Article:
Monday, August 10, 2020

C-Suite Lifestyle

When Should And Shouldn’t You Use Topical Content On Social Media?

Most business owners aware of what’s going on in the world news even if you don’t watch the mainstream news channels. It’s disseminated through our newsfeeds directly into our hands on social media so we all know what’s going on locally, nationally and globally most of the time.

Recently, we’ve seen the very fast spread and increase in frequency of people talking about COVID-19. We saw the spread of the news about the Australian Bushfires reach international shores very quickly. We saw the country pull together to mourn the tragic deaths of Hannah Clarke and her three children at the hands of her ex-husband, largely due to social media. People like sharing and engaging in issues that are topical.

That doesn’t mean that you, as a business owner, should always talk about these things. Many of your audience are looking to you for leadership and inspiration, but how do you choose when and if to talk about events such as these on social media? There are five main steps to deciding.

  1. Do you want to talk about it or do you feel like you have to talk about it?
    There will be times as business owner where you’ll feel like you have to talk about something that’s going on in the world or that’s in the news. Other times, it’s more of an “I want to talk about it”.

    For example, we have seen schools release statements about potential school closures and how to deal with them. This is not something they want to talk about, it’s something they have had to talk about.

  2. Why do you want to talk about it or why do you not want to talk about it?
    If you don’t want to talk about something that is going on in the media, then don’t. It seems obvious, doesn’t it? This point calls for you to have a good conversation with yourself about why you do (or don’t) want to talk about something.

    When something happens on social media and you decide you either want to talk about it or feel like you have to talk about, it’s crucial you determine is ‘why’ you feel this way. Is it to educate your audience? Is it to inspire or motivate them? Is it designed to share the values of your company (or yourself if you’re an entrepreneur) through what you’re discussing?

  3. Is it going to be helpful to your audience (and the ‘Don’t be a tool’ rule)
    It’s important to determine at this point if what you want to share is going to be helpful to your audience. Is it helping them to solve a problem? Is it helping them to trust you more?

    When it comes to sharing your opinions on things that are topical, one of the to ensure you ask yourself is this: “Is this helpful for my audience?”. If you are making the decision to discuss a topic because you want to get something off your chest, and it’s actually not helpful for your audience, avoid it.

    For example. If your audience are a group of people who have generally high anxiety about something and you have an opinion that will inflame that anxiety, don’t share it. This is when you want to put in place the “Don’t be a tool” rule!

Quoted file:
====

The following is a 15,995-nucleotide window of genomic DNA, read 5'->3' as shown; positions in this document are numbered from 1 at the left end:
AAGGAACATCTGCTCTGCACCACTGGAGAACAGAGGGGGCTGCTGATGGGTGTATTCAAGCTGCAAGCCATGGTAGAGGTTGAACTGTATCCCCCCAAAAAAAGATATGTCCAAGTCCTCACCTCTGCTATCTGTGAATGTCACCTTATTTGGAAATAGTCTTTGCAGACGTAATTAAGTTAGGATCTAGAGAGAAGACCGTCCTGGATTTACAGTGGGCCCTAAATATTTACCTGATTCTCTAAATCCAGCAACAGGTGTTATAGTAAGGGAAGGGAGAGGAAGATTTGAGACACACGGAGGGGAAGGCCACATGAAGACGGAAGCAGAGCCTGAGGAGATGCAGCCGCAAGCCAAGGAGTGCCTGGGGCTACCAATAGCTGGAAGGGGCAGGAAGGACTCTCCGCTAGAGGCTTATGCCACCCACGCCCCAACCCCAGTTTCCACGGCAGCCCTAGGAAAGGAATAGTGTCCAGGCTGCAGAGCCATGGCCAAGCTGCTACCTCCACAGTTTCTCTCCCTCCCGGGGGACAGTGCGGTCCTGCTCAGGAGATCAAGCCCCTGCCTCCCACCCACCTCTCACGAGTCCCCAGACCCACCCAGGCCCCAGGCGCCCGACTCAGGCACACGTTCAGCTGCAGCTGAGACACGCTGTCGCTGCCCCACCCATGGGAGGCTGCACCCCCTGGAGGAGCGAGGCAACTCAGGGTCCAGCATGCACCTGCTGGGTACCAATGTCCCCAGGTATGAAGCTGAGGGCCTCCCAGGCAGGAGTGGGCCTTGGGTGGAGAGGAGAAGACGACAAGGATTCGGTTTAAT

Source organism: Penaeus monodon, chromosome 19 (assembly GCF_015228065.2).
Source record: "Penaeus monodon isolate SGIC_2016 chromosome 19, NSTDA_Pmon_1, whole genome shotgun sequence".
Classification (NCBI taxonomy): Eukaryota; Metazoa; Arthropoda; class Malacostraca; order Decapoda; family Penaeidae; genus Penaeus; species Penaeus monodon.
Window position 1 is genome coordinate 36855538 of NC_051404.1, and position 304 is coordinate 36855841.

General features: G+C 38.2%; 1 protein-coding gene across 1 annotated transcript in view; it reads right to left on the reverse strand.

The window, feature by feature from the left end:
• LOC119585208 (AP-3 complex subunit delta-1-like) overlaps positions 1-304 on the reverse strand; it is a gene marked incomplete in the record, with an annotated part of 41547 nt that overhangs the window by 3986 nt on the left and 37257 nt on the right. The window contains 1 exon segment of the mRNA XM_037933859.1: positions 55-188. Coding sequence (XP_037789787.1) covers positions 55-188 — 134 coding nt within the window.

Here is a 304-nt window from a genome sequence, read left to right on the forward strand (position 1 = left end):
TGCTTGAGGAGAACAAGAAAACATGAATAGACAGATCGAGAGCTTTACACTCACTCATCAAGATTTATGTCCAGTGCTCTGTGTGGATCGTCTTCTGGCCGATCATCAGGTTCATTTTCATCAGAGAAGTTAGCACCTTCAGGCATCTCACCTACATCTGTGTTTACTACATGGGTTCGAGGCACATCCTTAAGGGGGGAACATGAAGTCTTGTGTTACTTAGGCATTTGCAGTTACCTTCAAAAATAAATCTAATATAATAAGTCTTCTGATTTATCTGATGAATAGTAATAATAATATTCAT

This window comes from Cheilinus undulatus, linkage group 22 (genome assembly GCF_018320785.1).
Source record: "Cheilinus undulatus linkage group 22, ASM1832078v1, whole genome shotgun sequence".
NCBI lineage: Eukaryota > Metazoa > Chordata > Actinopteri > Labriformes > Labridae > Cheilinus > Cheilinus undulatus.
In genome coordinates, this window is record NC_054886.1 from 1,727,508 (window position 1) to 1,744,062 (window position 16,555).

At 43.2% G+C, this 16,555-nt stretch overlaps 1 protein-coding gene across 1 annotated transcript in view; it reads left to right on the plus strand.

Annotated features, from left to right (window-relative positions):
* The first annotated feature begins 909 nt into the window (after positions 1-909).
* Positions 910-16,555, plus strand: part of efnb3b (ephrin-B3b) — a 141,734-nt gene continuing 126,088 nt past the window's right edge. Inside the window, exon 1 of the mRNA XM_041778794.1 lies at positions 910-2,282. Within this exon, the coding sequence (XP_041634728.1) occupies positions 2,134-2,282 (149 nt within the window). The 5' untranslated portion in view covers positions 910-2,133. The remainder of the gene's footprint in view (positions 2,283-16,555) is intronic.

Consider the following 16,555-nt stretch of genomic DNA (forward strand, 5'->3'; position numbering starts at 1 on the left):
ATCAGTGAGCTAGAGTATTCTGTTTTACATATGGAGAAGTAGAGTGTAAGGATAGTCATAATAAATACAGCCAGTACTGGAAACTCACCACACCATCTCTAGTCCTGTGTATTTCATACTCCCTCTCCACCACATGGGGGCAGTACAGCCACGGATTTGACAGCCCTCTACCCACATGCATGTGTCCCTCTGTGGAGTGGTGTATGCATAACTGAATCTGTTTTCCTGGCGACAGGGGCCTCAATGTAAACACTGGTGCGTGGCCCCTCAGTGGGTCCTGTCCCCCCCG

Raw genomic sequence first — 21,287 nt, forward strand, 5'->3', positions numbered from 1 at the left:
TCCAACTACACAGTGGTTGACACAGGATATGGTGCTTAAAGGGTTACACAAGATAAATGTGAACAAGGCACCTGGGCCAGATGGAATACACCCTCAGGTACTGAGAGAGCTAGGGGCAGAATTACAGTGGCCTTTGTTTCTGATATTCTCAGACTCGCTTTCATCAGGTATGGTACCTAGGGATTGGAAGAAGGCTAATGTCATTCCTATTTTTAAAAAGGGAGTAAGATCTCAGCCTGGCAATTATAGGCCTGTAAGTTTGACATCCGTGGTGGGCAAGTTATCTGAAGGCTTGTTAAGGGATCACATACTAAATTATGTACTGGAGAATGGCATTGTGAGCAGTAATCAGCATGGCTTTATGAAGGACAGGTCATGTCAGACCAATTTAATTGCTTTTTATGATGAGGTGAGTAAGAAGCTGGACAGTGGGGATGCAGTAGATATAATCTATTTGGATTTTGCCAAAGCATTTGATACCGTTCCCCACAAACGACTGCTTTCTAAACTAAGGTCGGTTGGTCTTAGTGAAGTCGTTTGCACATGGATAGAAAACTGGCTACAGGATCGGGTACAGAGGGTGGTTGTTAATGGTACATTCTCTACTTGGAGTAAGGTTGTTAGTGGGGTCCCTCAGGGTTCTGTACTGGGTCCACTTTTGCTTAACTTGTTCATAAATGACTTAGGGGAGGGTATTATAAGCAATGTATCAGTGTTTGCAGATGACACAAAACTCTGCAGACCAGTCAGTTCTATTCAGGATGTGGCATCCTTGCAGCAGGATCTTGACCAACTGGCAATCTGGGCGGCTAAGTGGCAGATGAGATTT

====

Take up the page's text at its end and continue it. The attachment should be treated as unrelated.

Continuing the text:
Only share things that will be beneficial to your audience.

  4. Is it something you stand for or stand against?
    Every entrepreneur, business owner and organisation have a set of values as well as things they stand for and against. If there is something happening that talks into what you stand for or stand against, my recommendation is to talk about it.

    For example, there were business owners who talked about Domestic Violence in light of the tragic killing of Hannah Clarke and her four children. We’ve recently seen the conviction of Harvey Weinstein and the subsequent 23-year jail sentence handed down, and business owners comment on this. If you are willing for people to be aware of your stance on things, then by all means, do it.

    This shows your audience what you and your company is like at the core.

  5. Are you willing to share your opinion on what’s going on and back it up?
    It can feel like you’re opening yourself up for both support and criticism when it comes time to share an opinion on something. For instance, there is a lot happening in the world at the moment with therapists and the push to only Bulk Bill in times where a lot of people still need therapeutic help, yet, may feel like they can’t afford it.

    If you have an opinion on this, feel free to share it. Make sure you also have the data and the numbers to support your opinion. Share the numbers on things and the way that you came up with your opinion.

Many people look for the evidence when they’re choosing if they should listen to you or not, so make sure you provide them with that, so they don’t turn a blind eye to what you have to share.

Commentary by Nicola Moras. Here’s what you’ve missed?
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Nicola Moras
Nicola Moras is an online visibility expert and author of Visible, a guide for business owners on how to generate financial results from social media and digital marketing. Nicola helps clients around the world achieve online visibility, impact and profits. Nicola Moras is an opinion columnist for the CEOWORLD magazine. Follow Nicola Moras on her website, Twitter or connect on LinkedIn.